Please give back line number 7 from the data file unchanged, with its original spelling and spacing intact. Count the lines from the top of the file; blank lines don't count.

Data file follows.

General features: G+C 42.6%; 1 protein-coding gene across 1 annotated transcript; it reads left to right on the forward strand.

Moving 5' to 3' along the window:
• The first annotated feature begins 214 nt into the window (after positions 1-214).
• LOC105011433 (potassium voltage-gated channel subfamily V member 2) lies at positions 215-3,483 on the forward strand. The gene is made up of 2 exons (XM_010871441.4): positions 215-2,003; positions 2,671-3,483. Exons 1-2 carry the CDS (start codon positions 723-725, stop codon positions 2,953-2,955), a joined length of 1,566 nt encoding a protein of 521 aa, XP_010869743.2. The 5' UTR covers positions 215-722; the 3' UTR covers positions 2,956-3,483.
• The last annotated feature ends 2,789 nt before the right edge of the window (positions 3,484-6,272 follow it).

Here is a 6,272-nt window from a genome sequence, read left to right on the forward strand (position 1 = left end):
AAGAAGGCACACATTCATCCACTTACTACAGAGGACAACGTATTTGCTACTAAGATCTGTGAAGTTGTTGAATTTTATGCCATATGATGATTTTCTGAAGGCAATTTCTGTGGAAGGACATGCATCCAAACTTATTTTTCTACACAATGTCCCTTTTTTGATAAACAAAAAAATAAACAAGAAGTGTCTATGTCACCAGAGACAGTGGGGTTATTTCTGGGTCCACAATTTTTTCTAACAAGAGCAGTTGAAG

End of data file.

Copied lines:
AAGAAGGCACACATTCATCCACTTACTACAGAGGACAACGTATTTGCTACTAAGATCTGTGAAGTTGTTGAATTTTATGCCATATGATGATTTTCTGAAGGCAATTTCTGTGGAAGGACATGCATCCAAACTTATTTTTCTACACAATGTCCCTTTTTTGATAAACAAAAAAATAAACAAGAAGTGTCTATGTCACCAGAGACAGTGGGGTTATTTCTGGGTCCACAATTTTTTCTAACAAGAGCAGTTGAAG